Pottery | Everyday art4 min read . Updated: 11 Mar 2013, 03:36 PM IST
Sculptural, artistic or utilitarianstudio pottery is fast becoming an aspirational art form
A vase made of porcelain, classical in form but with popular cultural imagery—quirky motifs of consumerism, the radio, television and toys of the 1980s: It is done in trademark Thukral and Tagra (T&T) style.
The most recent collection of the artist and designer duo, known for their graphics, videos, art and sculptures, is in clay—a set of 50 sculptures, the outcome of a collaboration between T&T and the German luxury brand Meissen.
Called Longing for Tomorrow, this collection is an unusual rendering of a material which is otherwise used for more conservative designs like figurines and dinner ware. “These piece are not for sale, only to be shown in galleries and museums," says Sumir Tagra, “since some things can’t have a price tag."
While this is a one-off work in porcelain, the community of potters and ceramic artists is growing in India. Alka Pandey, curator at the Visual Arts Gallery, India Habitat Centre, Delhi, says: “Ceramics is slowly inching its way into a fine art practice. It is the urban, younger executive who is well-travelled, has seen the pottery traditions of Japan, Korea and Europe, who is investing in ceramic art. The potters’ community itself is getting better organized and marketed."
Anuradha Ravindranath and Ravi Batra, trustees at the Capital’s Delhi Blue Pottery Trust—an institute that has been responsible for teaching an entire generation—also see this as an exciting time for studio pottery in India. “Ten years ago it was not a viable thing to be a studio potter. But now a lot of young people are coming into pottery and finding a way to sell their work. Recently, there have been works, single pieces that have sold for as high as ₹ 70,000," says Ravindranath.
For many senior artists that’s only a starting price point. Commissioned works, depending on the scale of the sculptures, can easily go above ₹ 1 lakh. Auroville-based ceramicist Adil Writer worked as an architect in Mumbai for 15 years before moving to study clay work at south India’s ceramic hub, the Golden Bridge Pottery, in Puducherry. He has been with Mandala Pottery in Auroville for 12 years and is a regular on the exhibition circuit.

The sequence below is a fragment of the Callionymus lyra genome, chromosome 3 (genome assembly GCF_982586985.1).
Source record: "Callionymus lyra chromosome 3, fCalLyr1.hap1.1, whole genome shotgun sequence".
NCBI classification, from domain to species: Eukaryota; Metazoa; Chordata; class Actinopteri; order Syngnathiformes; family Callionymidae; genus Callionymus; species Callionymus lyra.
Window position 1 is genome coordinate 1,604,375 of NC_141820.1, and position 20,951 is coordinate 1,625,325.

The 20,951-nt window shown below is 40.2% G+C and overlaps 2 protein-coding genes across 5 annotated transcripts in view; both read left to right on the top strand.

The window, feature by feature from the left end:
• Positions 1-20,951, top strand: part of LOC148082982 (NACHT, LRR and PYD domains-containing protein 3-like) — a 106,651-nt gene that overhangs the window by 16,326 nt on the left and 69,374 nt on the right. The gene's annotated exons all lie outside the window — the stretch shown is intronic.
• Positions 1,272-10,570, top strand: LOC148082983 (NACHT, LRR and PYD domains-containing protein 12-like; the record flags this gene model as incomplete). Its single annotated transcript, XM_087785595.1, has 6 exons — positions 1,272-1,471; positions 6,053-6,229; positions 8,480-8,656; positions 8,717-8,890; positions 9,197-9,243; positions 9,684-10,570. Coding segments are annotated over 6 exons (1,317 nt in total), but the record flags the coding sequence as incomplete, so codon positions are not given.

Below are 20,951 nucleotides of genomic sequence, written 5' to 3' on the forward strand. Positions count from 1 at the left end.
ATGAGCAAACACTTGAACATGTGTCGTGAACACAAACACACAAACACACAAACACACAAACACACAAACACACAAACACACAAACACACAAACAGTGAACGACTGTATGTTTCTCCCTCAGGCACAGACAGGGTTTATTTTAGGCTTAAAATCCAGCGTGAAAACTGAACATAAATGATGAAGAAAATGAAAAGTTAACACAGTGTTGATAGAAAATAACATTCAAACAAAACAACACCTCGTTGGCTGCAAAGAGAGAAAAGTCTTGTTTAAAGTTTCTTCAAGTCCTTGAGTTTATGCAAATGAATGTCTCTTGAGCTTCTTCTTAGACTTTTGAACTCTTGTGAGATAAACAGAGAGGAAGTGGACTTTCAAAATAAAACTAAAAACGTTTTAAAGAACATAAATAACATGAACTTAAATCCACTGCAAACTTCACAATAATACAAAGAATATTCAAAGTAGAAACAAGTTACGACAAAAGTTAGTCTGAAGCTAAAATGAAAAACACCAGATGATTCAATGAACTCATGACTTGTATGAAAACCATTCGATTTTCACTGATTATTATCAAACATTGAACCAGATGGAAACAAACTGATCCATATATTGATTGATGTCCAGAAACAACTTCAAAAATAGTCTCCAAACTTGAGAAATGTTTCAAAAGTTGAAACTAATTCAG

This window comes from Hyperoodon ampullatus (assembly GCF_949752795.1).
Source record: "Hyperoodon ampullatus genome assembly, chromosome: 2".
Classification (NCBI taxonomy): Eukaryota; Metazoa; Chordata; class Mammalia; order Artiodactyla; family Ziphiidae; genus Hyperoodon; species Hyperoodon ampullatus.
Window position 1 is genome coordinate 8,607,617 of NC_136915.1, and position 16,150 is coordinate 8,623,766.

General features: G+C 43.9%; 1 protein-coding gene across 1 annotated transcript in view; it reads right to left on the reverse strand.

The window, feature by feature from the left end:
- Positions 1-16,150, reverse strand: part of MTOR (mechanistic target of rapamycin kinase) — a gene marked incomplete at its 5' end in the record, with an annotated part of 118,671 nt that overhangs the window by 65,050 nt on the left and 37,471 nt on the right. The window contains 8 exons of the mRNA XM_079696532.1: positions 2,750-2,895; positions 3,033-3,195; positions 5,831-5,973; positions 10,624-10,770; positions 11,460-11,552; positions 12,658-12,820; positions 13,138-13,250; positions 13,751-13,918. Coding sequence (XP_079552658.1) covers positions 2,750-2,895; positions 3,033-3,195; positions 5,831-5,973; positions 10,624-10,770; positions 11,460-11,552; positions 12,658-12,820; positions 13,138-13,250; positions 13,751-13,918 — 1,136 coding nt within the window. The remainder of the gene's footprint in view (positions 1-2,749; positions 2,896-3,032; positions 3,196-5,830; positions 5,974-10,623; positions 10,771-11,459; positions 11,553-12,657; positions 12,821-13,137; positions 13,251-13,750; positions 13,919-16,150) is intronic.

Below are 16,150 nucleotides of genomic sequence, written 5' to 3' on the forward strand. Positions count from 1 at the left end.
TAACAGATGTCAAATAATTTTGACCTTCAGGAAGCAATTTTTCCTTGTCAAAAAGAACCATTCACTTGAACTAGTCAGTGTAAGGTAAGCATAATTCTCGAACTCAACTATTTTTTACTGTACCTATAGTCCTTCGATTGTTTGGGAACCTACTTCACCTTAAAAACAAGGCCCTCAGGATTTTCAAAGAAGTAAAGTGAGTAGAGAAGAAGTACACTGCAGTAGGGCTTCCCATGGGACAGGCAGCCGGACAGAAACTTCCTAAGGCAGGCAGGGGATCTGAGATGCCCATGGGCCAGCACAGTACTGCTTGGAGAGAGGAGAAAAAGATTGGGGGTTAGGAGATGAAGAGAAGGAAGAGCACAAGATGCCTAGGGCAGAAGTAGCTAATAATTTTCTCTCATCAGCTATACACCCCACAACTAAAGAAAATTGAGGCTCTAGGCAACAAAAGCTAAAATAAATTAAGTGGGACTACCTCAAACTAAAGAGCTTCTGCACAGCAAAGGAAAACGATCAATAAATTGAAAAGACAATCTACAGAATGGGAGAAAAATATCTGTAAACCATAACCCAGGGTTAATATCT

“Let me tell you, nowhere does clay work sell as well as it does currently in India. Last year, I was a part of three international ceramic museum events in Japan, including one at the Museum of Modern Ceramic Art in Mino, Gifu. The works on show were fabulous, but almost nothing sold. I confided with my co-exhibitors that if this show were to be held in India, all this would be sold out on opening night. There is a show being organized by the Delhi Blue Pottery Trust in 2014, and I am certain that even at international ceramic prices the works will fly off the shelves!" says Writer.
The art or craft debate
Writer reasons that there has been an unnecessary, inherent division between art and craft, a mindset of “this is made of mitti or clay" that may have caused a sidelining of ceramics in the first place. His works in the group show, Transformation, which moved from Delhi to Auroville in early February, seamlessly combines canvas paintings with ceramic panels. The placard next to one of the series, called The Crusade, reads, “Please Touch". Writer’s point: “What is art, what is craft, is there a difference? Unless you touch my installations, you cannot tell what medium is on show."
Kumar concurs. “While craft is more a skill-based community activity, art is more individual, and the minute you have an expression, I think it becomes art. Yes, it doesn’t matter what your medium is," he says. “In Japan, traditionally pottery has been their national treasure. That is gradually happening here as well. My work sells. A lot of senior artists’ work sells. And it sells very expensive," he asserts.
While the more sculptural studio pottery or ceramic art is going glam, handmade utilitarian tableware is not far behind either. In its own category and right, handmade cups, saucers and vases have more aspirational value in urban lifestyles than ever before. Almost 80% of the ceramic work coming out of Mandala Pottery, where Writer is a partner, is functional ceramic tableware, mostly thrown on the wheel, or slip-cast.
Another duo elevating functional tableware from a primarily skill-based profession to a more design-led one is Goa-based ceramicists Bhagyashree Patwardhan and Thomas Louis. Graduates of the National Institute of Design, Ahmedabad, Patwardhan and Louis run a company called Monkey Business, set up in 2011. Their latest product line—coral-like pieces, jellyfish jars, the Balancing Act vase that looks like a stack of pebbles about to crumble, all have an inherent playfulness.
Patwardhan says this form of ceramics may be nascent in the country, but it’s being appreciated. “We do limited editions and for a certain audience that admires it, understands the values and the higher pricing," says Patwardhan. Her platters, bowls and vases cost ₹ 1,100-7,000.
A possible reason for the endurance of pottery over time—it is as old as human settlement—lies in its utility. For instance, Sydney-based ceramicist Niharika Hukku—originally an illustrator—created a set of mugs, plates and bowls in her preferred medium of porcelain paper clay called the Sketch Book series. Her version of pottery is global, modern and usable. Her sleek and lightweight pieces fit seamlessly into an urban lifestyle. There is a remarkable standard and quality, yet they are handmade and retain the mark of the maker. It is this balance that is most desirable about them.
“The ‘Sketch Book’ series is art that’s affordable and functional, a combination of my love of illustration and ceramics," says Hukku.